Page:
Microscope Observation Posture
In order to view specimens and record data, microscope operators must assume an unusual but exacting position, with little possibility to move the head or the body. They are often forced to assume an awkward work posture such as the head bent over the eye tubes, the upper part of the body bent forward, the hand reaching high up for a focusing control, or with the wrists bent in an unnatural position. This tutorial explores proper posture for microscope observations and demonstrates how new ergonomic microscope designs can lead to a reduction of associated musculoskeletal disorders.
The tutorial initializes with the operator stationed at an older upright microscope developed without basic ergonomic conveniences. Use the Swap Microscopes slider to transition the tutorial between the older microscope and a newer design featuring lowered focus knobs and observation tubes that are adjustable to the operator's height. When the ergonomic microscope is in place, the Change Height slider is automatically activated, and can then be utilized to change the operator's height between a simulated range of 4-feet, 10-inches and 6-feet, 4-inches. As the slider is translated, both the microscope and operator change to demonstrate how the microscope can accommodate users of varying heights. A set of radio buttons can be employed to toggle between upright, inverted, stereo, and industrial semiconductor microscopes. Each class of microscope can then be explored with respect to operator height variations and microscope ergonomic design.
Poor posture and awkward positioning are the primary risk factors for musculoskeletal disorders (MSDs) that can affect full-time microscopists, who often experience pain or injury to the neck, wrists, back, shoulders, and arms. Eyestrain, leg, and foot discomfort have also been documented with long-term microscope use. In the semiconductor industry, the second leading cause of work-related medical problems is found in microscope technicians, trailing only maintenance workers, who traditionally have high injury rates. A regional survey of cytotechnologists, heavy users of microscopes, found that slightly over 70 percent reported having neck, shoulder, or upper back symptoms, while 56 percent had an increased incidence of hand and wrist symptoms.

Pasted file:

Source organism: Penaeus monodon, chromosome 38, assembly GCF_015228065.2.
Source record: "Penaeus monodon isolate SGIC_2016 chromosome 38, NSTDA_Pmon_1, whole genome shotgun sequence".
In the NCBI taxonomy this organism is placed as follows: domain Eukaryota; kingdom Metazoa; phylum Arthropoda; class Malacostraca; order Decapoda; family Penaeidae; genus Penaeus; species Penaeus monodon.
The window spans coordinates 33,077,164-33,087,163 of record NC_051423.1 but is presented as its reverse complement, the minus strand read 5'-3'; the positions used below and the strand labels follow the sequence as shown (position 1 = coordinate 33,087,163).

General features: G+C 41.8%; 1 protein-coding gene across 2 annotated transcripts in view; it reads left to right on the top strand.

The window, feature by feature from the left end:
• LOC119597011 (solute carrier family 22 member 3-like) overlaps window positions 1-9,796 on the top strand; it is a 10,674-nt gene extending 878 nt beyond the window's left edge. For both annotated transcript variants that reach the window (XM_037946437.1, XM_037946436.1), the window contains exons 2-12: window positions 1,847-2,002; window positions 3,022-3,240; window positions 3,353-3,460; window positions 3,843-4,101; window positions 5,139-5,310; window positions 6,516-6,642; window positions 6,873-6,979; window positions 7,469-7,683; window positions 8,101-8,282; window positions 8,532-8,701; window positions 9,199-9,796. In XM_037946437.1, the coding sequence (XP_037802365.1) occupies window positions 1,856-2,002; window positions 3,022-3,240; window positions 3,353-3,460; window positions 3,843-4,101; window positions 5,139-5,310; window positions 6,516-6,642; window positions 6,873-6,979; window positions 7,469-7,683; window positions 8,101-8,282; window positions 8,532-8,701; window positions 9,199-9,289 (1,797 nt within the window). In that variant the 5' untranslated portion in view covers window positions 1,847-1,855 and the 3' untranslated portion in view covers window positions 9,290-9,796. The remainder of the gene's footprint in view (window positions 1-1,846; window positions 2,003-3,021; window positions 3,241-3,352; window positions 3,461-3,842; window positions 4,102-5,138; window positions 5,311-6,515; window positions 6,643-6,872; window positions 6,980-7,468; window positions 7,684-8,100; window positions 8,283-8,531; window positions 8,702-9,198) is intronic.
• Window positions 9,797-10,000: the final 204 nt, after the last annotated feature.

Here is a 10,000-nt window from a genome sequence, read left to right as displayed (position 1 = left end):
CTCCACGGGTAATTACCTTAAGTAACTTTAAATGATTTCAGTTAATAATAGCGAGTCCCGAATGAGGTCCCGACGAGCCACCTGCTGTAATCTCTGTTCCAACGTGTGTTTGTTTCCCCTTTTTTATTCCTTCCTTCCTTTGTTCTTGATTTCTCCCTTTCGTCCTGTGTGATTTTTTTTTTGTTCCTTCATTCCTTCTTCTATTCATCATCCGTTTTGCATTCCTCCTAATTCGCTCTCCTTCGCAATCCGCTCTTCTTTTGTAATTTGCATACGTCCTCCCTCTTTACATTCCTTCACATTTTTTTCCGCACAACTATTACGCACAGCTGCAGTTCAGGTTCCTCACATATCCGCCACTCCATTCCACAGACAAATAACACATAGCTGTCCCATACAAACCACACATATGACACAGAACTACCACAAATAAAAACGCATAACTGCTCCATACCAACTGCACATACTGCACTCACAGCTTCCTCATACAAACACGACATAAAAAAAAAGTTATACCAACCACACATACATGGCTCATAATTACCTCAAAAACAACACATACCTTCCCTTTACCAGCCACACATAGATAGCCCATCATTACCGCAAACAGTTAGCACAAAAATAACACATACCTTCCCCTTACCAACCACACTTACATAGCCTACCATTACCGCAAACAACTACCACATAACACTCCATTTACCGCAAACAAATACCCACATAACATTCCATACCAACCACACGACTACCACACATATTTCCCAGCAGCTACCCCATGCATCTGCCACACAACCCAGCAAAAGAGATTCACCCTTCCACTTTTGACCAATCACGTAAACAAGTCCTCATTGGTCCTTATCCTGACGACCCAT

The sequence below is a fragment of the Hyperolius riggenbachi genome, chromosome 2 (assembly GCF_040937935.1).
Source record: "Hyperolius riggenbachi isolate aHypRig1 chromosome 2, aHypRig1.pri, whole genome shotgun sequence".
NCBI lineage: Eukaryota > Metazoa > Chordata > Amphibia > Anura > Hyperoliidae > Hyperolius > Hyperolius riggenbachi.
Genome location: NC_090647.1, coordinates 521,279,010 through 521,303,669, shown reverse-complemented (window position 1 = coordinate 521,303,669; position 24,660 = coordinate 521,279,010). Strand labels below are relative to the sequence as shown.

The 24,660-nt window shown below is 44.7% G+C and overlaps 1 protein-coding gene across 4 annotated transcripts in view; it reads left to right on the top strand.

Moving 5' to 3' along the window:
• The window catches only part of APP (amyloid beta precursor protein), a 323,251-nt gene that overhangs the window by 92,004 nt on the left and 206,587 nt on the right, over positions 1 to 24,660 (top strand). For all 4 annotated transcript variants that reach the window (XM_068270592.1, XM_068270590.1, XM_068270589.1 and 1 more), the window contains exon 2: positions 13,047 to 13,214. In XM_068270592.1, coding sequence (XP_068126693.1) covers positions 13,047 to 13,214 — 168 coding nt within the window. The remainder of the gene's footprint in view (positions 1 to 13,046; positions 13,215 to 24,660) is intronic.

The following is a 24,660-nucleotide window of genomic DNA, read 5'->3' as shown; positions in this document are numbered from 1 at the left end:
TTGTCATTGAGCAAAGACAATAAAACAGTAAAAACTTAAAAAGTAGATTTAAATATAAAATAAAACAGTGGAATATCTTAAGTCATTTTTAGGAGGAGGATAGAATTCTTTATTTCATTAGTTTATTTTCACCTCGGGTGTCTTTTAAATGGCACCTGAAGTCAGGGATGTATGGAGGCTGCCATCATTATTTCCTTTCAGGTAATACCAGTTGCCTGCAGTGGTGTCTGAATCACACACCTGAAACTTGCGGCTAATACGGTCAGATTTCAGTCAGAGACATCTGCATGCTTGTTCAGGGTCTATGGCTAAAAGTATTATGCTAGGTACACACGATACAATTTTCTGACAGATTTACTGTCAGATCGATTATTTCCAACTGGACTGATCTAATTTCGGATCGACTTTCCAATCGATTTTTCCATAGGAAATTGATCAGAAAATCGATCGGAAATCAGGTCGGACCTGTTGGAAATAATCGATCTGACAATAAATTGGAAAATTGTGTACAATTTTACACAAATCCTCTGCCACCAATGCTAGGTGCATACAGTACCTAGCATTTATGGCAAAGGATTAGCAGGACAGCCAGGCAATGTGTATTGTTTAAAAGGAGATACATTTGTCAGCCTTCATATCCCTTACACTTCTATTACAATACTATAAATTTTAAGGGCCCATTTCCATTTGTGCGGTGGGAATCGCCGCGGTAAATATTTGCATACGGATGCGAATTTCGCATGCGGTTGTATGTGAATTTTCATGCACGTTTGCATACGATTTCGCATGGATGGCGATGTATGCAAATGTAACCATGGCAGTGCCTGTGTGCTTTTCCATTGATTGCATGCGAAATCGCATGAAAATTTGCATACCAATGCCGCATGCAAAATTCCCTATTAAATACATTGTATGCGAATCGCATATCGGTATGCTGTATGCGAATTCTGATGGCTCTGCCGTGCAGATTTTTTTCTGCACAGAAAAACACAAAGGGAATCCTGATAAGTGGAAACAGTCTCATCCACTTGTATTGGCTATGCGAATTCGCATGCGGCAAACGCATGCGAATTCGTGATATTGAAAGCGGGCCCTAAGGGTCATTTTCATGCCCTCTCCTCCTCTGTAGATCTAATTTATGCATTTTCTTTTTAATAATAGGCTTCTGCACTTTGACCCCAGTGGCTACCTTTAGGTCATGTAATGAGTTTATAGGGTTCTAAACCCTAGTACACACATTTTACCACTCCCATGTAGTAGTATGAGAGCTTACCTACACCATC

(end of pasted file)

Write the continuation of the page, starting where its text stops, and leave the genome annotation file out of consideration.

Other studies have revealed that approximately 80 percent of microscopists in all fields have experienced job-related musculoskeletal pain and that 20 percent have missed work because of medical problems related to microscope use. The rather high 5- to 10-year drop out rate for cytotechnologists is attributed, in part, to physical discomfort associated with long hours examining specimens through the microscope. Table 1 lists the range of percentages reported in the literature for medical complaints associated with long-term microscope use. A majority of reported problems occur with the neck, back, shoulders, and arms, with a smaller percentage of microscopists reporting discomfort or injury to the wrists, hands, legs, feet, and eyes.
Many of these conditions can be avoided or at least mitigated. Two studies at Duke University Medical Center during the 1990s suggested that people suffered fewer discomforts when using new ergonomically designed microscopes or even conventional microscopes modified to better accommodate the user. In either case, adaptability was the key to improved comfort. Microscopes that could be adapted to an individual user, rather than forcing the user to adapt to the microscope, were more comfortable and caused fewer problems.
Factors believed to be the cause of these problems are head inclination up to 45 degrees and upper back inclination at angles up to 30 degrees, awkward positioning of the arms and hands, and repetitive motions. An unaccommodating workstation that requires a microscopist to sit in awkward positions for long periods can also cause fatigue and MSDs.